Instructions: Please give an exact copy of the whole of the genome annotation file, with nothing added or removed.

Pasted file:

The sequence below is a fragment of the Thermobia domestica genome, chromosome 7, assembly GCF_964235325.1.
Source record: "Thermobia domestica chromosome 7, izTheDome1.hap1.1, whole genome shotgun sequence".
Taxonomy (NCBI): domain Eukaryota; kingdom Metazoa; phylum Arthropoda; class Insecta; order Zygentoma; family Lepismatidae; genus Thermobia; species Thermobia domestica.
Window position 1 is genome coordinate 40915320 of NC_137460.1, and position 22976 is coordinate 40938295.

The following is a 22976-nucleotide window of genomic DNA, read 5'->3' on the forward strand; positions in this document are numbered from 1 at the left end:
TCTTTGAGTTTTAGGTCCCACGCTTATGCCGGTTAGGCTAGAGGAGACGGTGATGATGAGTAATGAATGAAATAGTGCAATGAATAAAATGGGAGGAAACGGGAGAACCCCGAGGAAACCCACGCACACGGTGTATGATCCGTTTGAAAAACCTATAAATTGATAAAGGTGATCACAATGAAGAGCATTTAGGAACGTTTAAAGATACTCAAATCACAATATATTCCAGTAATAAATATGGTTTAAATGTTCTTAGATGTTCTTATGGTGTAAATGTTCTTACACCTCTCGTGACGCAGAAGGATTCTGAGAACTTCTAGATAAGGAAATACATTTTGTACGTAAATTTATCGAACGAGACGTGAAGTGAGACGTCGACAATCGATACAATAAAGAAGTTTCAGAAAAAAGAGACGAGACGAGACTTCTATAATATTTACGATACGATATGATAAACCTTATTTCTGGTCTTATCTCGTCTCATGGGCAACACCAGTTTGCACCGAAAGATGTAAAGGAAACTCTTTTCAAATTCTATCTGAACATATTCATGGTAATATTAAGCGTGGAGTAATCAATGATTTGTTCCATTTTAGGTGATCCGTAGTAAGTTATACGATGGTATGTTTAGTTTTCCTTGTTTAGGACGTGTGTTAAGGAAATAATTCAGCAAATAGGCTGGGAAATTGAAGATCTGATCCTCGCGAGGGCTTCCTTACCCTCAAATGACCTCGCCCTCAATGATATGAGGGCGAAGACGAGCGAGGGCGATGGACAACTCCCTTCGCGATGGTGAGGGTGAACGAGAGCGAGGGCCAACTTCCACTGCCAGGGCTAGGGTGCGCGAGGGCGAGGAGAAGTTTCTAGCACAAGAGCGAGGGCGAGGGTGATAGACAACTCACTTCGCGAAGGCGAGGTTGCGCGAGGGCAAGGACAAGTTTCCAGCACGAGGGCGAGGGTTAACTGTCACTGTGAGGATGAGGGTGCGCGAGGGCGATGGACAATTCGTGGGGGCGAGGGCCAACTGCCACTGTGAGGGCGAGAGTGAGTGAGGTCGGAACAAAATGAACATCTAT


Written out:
The sequence below is a fragment of the Thermobia domestica genome, chromosome 7, assembly GCF_964235325.1.
Source record: "Thermobia domestica chromosome 7, izTheDome1.hap1.1, whole genome shotgun sequence".
Taxonomy (NCBI): domain Eukaryota; kingdom Metazoa; phylum Arthropoda; class Insecta; order Zygentoma; family Lepismatidae; genus Thermobia; species Thermobia domestica.
Window position 1 is genome coordinate 40915320 of NC_137460.1, and position 22976 is coordinate 40938295.

The following is a 22976-nucleotide window of genomic DNA, read 5'->3' on the forward strand; positions in this document are numbered from 1 at the left end:
TCTTTGAGTTTTAGGTCCCACGCTTATGCCGGTTAGGCTAGAGGAGACGGTGATGATGAGTAATGAATGAAATAGTGCAATGAATAAAATGGGAGGAAACGGGAGAACCCCGAGGAAACCCACGCACACGGTGTATGATCCGTTTGAAAAACCTATAAATTGATAAAGGTGATCACAATGAAGAGCATTTAGGAACGTTTAAAGATACTCAAATCACAATATATTCCAGTAATAAATATGGTTTAAATGTTCTTAGATGTTCTTATGGTGTAAATGTTCTTACACCTCTCGTGACGCAGAAGGATTCTGAGAACTTCTAGATAAGGAAATACATTTTGTACGTAAATTTATCGAACGAGACGTGAAGTGAGACGTCGACAATCGATACAATAAAGAAGTTTCAGAAAAAAGAGACGAGACGAGACTTCTATAATATTTACGATACGATATGATAAACCTTATTTCTGGTCTTATCTCGTCTCATGGGCAACACCAGTTTGCACCGAAAGATGTAAAGGAAACTCTTTTCAAATTCTATCTGAACATATTCATGGTAATATTAAGCGTGGAGTAATCAATGATTTGTTCCATTTTAGGTGATCCGTAGTAAGTTATACGATGGTATGTTTAGTTTTCCTTGTTTAGGACGTGTGTTAAGGAAATAATTCAGCAAATAGGCTGGGAAATTGAAGATCTGATCCTCGCGAGGGCTTCCTTACCCTCAAATGACCTCGCCCTCAATGATATGAGGGCGAAGACGAGCGAGGGCGATGGACAACTCCCTTCGCGATGGTGAGGGTGAACGAGAGCGAGGGCCAACTTCCACTGCCAGGGCTAGGGTGCGCGAGGGCGAGGAGAAGTTTCTAGCACAAGAGCGAGGGCGAGGGTGATAGACAACTCACTTCGCGAAGGCGAGGTTGCGCGAGGGCAAGGACAAGTTTCCAGCACGAGGGCGAGGGTTAACTGTCACTGTGAGGATGAGGGTGCGCGAGGGCGATGGACAATTCGTGGGGGCGAGGGCCAACTGCCACTGTGAGGGCGAGAGTGAGTGAGGTCGGAACAAAATGAACATCTAT